5. Some people are so close to what they really want, but just not quite there. Jesus told a scribe as much in Mark 12:34. “You are not far from the kingdom,” Jesus said. I have many friends who are close to the kingdom. I hurt for them because, of  course, being close to the kingdom of God is not enough. Hannah was near that dress we were hunting each time we talked about it on the phone. It was sometimes right there in the same room with her. Close is not good enough. We have to give people the information they need to identify that for which they search. 
  6. Some news is so good, you want to personally deliver it. I love that about my husband. He loves to bring joy…not just to me, but to everyone in all circumstances. We have the very best news of all. When we understand the wretchedness of that from which the good news— the gospel—rescues people, we can’t be stopped. We are going to those people. We will move heaven and earth to reach them with the good news. In fact Heaven has already moved that they might have this good news. It’s up to us to make the move on earth. We simply must. We are going to tell them that we’ve found that for which they are searching. 

The Extraterrestrial…Really.

NASA-Apollo8-Dec24-EarthriseYesterday, I spent the morning with a group of about 100 of God’s women focused intently on the subject of prayer. I don’t know about the other ladies, but I was deeply affected. We read Harry Potter and watch Star Wars and clamor after tales that allow our minds to venture outside this box that we inhabit…the box of space and time. But we rarely appreciate the fact that there is one extra-terrestrial tale that’s not just a tale. It’s about a real place, with a real Ruler who has power and sovereignty over this universe and all that’s in it. And we are already part of that extraterrestrial world…involved enough that the Sovereign has already given the supreme sacrifice to bring us into His presence. And we can communicate with that Sovereign power; even influence His will, if we submit to His terms. It’s the most amazing concept we can ponder while still bound to this earth by gravity. And it’s real. It’s evidence-backed faith that takes us there. It’s the most authenticated book in history that reveals this other world to us. 

Today I had a chance to pray with a sister as she dropped me off at the airport. We prayed about our future ventures, especially about the venture we are both trying to accomplish, along with our families to the throne of God for eternity. Have you ever thought about the magnitude of that blessing?…I mean the sweet privilege of going in prayer, with a sister, to the throne of the Father you share…the Father who is the King of the universe?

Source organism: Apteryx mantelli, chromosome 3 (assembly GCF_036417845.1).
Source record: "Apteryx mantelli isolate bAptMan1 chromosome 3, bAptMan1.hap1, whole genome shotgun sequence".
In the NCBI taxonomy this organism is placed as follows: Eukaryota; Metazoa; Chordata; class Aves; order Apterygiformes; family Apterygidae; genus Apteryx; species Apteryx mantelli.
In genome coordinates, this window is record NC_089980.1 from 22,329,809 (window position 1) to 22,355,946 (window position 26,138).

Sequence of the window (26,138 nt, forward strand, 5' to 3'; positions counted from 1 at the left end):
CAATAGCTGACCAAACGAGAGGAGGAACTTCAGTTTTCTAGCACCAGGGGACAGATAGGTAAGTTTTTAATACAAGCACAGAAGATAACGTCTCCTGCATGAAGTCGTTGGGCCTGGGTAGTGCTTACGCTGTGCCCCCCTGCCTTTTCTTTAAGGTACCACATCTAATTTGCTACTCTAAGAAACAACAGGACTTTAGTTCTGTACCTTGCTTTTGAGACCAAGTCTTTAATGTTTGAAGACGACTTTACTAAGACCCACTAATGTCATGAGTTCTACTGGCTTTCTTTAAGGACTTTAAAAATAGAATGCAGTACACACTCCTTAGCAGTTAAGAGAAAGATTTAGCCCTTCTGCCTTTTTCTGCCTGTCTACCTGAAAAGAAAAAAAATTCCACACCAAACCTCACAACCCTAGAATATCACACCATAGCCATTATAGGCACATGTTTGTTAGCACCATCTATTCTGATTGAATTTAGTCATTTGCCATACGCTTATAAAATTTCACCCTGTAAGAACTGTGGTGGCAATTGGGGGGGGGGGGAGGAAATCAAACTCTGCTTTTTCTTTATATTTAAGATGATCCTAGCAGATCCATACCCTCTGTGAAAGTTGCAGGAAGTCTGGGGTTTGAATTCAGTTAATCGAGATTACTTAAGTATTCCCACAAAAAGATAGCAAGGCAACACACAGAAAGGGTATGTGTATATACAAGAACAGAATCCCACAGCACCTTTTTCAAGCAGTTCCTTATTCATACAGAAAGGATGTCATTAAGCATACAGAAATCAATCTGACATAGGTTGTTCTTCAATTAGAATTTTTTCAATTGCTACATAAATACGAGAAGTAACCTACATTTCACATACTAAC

In a few moments, I have a scheduled phone call with another sister in Christ. We will talk about the struggles and pain in her life and we will both be going before our Father’s throne with these particular sorrows. We both have the assurance that there’s somebody else, though not physically related, who shares the bond of the blood of Jesus, and who cares deeply about what’s going on in the spiritual journey of the other.

Over the weekend I promised to speak to some event directors about an internship for a young Christian sister and to recommend another sister for a scholarship. Those are small pleas to administrators for little positions and rewards. But as I left the room of sisters tonight to make the trip back to Huntsville, they promised to make requests for me to the supreme Administrator of all good gifts (James 1:17). We cannot do anything more important for each other than to plead each others’ causes before that Administrator!

Blood sisters share DNA that makes them have physical similarities because they were born of the same parents. Spiritual sisters share spiritual traits that make them alike in more important ways. They share traits that they will still be sharing in a million years, while those physical genetic tendencies will have lost all traceability. Physical kinship is tied to the genes. Spiritual kinship is tied to Jesus. The former is merely the handiwork of the latter. And yet the latter took on human DNA—had physical kin—so that I could be his spiritual kin and so that I could share that kinship with you.  He did this so that I could come boldly before the throne of grace for you and so that you could do it for me (Hebrews 4:14-16). 

I know that you already knew all of this. So did I. But meditating on it makes me love God more. It makes me appreciate the forever family more deeply. It makes me long for a time when that family will be inseparable.

Coconut Oil for MY Pantry